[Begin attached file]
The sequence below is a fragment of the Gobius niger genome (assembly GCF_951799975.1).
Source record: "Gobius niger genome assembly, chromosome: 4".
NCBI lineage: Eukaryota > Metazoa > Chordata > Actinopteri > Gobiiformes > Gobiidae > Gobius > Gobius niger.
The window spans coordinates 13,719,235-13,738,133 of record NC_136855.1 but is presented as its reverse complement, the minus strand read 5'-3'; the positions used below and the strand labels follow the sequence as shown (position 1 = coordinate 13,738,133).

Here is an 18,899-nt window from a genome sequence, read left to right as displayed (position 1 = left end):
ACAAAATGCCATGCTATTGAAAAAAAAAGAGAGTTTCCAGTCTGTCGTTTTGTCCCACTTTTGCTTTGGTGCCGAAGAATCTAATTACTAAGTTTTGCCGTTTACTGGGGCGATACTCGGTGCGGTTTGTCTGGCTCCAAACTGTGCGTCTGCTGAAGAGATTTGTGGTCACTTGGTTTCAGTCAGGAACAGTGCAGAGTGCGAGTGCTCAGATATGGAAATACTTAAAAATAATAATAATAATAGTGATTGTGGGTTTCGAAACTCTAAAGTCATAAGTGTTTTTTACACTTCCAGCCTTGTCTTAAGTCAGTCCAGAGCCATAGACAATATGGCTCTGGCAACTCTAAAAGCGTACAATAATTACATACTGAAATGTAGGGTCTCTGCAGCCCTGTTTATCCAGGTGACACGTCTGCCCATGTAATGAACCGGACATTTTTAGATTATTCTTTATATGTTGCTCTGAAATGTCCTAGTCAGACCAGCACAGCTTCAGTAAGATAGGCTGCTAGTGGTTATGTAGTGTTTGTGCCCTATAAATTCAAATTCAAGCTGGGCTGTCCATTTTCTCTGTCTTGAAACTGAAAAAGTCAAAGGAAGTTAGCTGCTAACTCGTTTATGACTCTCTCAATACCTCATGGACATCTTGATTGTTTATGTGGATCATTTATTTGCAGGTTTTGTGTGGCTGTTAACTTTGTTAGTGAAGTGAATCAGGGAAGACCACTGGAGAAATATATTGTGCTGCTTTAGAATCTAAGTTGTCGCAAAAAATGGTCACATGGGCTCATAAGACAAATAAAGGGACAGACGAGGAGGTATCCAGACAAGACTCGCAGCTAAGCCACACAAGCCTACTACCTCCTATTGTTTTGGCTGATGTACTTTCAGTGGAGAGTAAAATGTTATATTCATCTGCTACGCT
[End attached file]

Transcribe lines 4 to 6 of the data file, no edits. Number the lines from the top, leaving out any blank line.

The window spans coordinates 13,719,235-13,738,133 of record NC_136855.1 but is presented as its reverse complement, the minus strand read 5'-3'; the positions used below and the strand labels follow the sequence as shown (position 1 = coordinate 13,738,133).

Here is an 18,899-nt window from a genome sequence, read left to right as displayed (position 1 = left end):
ACAAAATGCCATGCTATTGAAAAAAAAAGAGAGTTTCCAGTCTGTCGTTTTGTCCCACTTTTGCTTTGGTGCCGAAGAATCTAATTACTAAGTTTTGCCGTTTACTGGGGCGATACTCGGTGCGGTTTGTCTGGCTCCAAACTGTGCGTCTGCTGAAGAGATTTGTGGTCACTTGGTTTCAGTCAGGAACAGTGCAGAGTGCGAGTGCTCAGATATGGAAATACTTAAAAATAATAATAATAATAGTGATTGTGGGTTTCGAAACTCTAAAGTCATAAGTGTTTTTTACACTTCCAGCCTTGTCTTAAGTCAGTCCAGAGCCATAGACAATATGGCTCTGGCAACTCTAAAAGCGTACAATAATTACATACTGAAATGTAGGGTCTCTGCAGCCCTGTTTATCCAGGTGACACGTCTGCCCATGTAATGAACCGGACATTTTTAGATTATTCTTTATATGTTGCTCTGAAATGTCCTAGTCAGACCAGCACAGCTTCAGTAAGATAGGCTGCTAGTGGTTATGTAGTGTTTGTGCCCTATAAATTCAAATTCAAGCTGGGCTGTCCATTTTCTCTGTCTTGAAACTGAAAAAGTCAAAGGAAGTTAGCTGCTAACTCGTTTATGACTCTCTCAATACCTCATGGACATCTTGATTGTTTATGTGGATCATTTATTTGCAGGTTTTGTGTGGCTGTTAACTTTGTTAGTGAAGTGAATCAGGGAAGACCACTGGAGAAATATATTGTGCTGCTTTAGAATCTAAGTTGTCGCAAAAAATGGTCACATGGGCTCATAAGACAAATAAAGGGACAGACGAGGAGGTATCCAGACAAGACTCGCAGCTAAGCCACACAAGCCTACTACCTCCTATTGTTTTGGCTGATGTACTTTCAGTGGAGAGTAAAATGTTATATTCATCTGCTACGCT